By Dr George Venturini
On 16 November 2018, delivering his report in London on a visit of twelve days to the United Kingdom, Professor Philip Alston, United Nations Special Rapporteur on extreme poverty and human rights – and incidentally an Australian – had this to say:
“The UK is the world’s fifth largest economy, it contains many areas of immense wealth, its capital is a leading centre of global finance, its entrepreneurs are innovative and agile, and despite the current political turmoil, it has a system of government that rightly remains the envy of much of the world.
It thus seems patently unjust and contrary to British values that so many people are living in poverty. This is obvious to anyone who opens their eyes to see the immense growth in food banks and the queues waiting outside them, the people sleeping rough in the streets, the growth of homelessness, the sense of deep despair that leads even the Government to appoint a Minister for suicide prevention and civil society to report in depth on unheard of levels of loneliness and isolation.
And local authorities, especially in England, which perform vital roles in providing a real social safety net have been gutted by a series of government policies. Libraries have closed in record numbers, community and youth centres have been shrunk and underfunded, public spaces and buildings including parks and recreation centres have been sold off. While the labour and housing markets provide the crucial backdrop, the focus of this report is on the contribution made by social security and related policies.
The results? 14 million people, a fifth of the population, live in poverty. [Emphasis added]
Four million of these are more than 50% below the poverty line, (Social Metrics Commission, ‘A new measure of poverty for the UK,’ September 2018; and 1.5 million are destitute, unable to afford basic essentials. [Emphasis added] (Suzanne Fitzpatrick, Glen Bramley, et al., ‘Destitution in the UK 2018,’ June 7, 2018).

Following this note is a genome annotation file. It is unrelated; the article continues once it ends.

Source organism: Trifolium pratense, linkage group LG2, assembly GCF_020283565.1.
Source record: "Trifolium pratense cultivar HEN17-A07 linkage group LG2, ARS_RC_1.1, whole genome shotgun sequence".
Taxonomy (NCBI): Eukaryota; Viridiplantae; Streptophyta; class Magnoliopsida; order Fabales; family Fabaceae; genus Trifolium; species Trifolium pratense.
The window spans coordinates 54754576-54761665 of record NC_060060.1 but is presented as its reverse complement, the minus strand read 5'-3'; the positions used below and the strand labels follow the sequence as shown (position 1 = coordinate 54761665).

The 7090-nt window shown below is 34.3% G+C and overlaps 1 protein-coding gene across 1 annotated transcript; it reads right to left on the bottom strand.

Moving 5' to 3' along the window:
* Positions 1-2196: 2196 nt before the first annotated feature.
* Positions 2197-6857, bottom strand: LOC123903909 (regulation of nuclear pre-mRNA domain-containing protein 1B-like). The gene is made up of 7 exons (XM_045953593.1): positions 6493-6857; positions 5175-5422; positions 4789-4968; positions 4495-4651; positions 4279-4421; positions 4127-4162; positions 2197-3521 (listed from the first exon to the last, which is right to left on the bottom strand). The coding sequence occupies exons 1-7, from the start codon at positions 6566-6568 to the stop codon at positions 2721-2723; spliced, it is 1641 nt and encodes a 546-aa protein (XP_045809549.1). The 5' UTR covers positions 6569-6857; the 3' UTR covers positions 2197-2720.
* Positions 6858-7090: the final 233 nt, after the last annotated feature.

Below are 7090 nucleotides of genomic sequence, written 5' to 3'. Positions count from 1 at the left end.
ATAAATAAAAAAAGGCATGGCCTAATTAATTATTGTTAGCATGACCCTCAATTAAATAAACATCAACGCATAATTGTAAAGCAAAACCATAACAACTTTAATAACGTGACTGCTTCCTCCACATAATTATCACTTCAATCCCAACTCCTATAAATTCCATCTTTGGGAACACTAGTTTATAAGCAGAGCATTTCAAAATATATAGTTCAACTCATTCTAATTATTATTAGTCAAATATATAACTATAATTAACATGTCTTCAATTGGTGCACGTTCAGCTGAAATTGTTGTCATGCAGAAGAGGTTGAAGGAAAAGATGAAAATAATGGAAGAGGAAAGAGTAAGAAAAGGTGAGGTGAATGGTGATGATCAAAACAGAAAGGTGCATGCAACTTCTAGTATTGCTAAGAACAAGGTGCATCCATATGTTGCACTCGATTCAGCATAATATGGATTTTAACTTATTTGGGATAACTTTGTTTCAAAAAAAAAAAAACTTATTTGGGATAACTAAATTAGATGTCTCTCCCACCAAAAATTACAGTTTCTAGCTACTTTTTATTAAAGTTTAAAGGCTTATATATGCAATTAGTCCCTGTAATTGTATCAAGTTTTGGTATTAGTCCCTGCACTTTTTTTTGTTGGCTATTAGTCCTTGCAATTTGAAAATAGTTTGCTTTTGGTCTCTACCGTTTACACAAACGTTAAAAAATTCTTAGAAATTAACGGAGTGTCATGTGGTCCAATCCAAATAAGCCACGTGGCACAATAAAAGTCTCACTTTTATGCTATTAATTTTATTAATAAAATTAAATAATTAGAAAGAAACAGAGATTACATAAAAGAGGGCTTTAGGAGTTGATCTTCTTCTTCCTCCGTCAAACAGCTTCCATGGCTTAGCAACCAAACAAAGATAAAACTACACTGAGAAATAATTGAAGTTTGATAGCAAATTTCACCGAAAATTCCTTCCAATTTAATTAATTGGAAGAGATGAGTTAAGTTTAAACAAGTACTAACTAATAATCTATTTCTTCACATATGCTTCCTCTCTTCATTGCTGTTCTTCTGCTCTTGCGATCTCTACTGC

The widely respected Institute for Fiscal Studies predicts a 7% rise in child poverty between 2015 and 2022, and various sources predict child poverty rates of as high as 40%. [Emphasis added] (Institute for Fiscal Studies, “Living standards, poverty and inequality in the UK: 2017-18 to 2021-22,” ifs.org.uk, November 2, 2017).
For almost one in every two children to be poor in twenty-first century Britain is not just a disgrace, but a social calamity and an economic disaster, all rolled into one. [Emphasis added]
But the full picture of low-income well-being in the UK cannot be captured by statistics alone. Its manifestations are clear for all to see. The country’s most respected charitable groups, its leading think tanks, its parliamentary committees, independent authorities like the National Audit Office, and many others, have all drawn attention to the dramatic decline in the fortunes of the least well off in this country.
But through it all, one actor has stubbornly resisted seeing the situation for what it is. The Government has remained determinedly in a state of denial. Even while devolved authorities in Scotland and Northern Ireland are frantically trying to devise ways to ‘mitigate’, or in other words counteract, at least the worst features of the Government’s benefits policy, Ministers insisted to me that all is well and running according to plan. [Emphasis added] Some tweaks to basic policy have reluctantly been made, but there has been a determined resistance to change in response to the many problems which so many people at all levels have brought to my attention. The good news is that many of the problems could readily be solved if the Government were to acknowledge the problems and consider some of the recommendations below.
In my travels across England, Wales, Scotland, and Northern Ireland I met with people living in poverty, whether old, young, disabled, in work or not. I talked with civil society, front line workers, work coaches, and officials from local, devolved, and UK governments; and visited community organizations, social housing, a Jobcentre, a food bank, an advice center, a library, and a primary school. I also met a range of Ministers in the central government and in Wales, as well as with the First Minister in Scotland. I spoke at length with politicians from all of the major political parties.
In the past two weeks I have talked with people who depend on food banks and charities for their next meal, who are sleeping on friends’ couches because they are homeless and don’t have a safe place for their children to sleep, who have sold sex for money or shelter, children who are growing up in poverty unsure of their future, young people who feel gangs are the only way out of destitution, and people with disabilities who are being told they need to go back to work or lose support, against their doctor’s orders.
I have also seen tremendous resilience, strength, and generosity, with neighbours supporting one another, councils seeking creative solutions, and charities stepping in to fill holes in government services. I also heard stories of deeply compassionate work coaches and of a regional JobCenter director who had transformed the ethos in the relevant offices.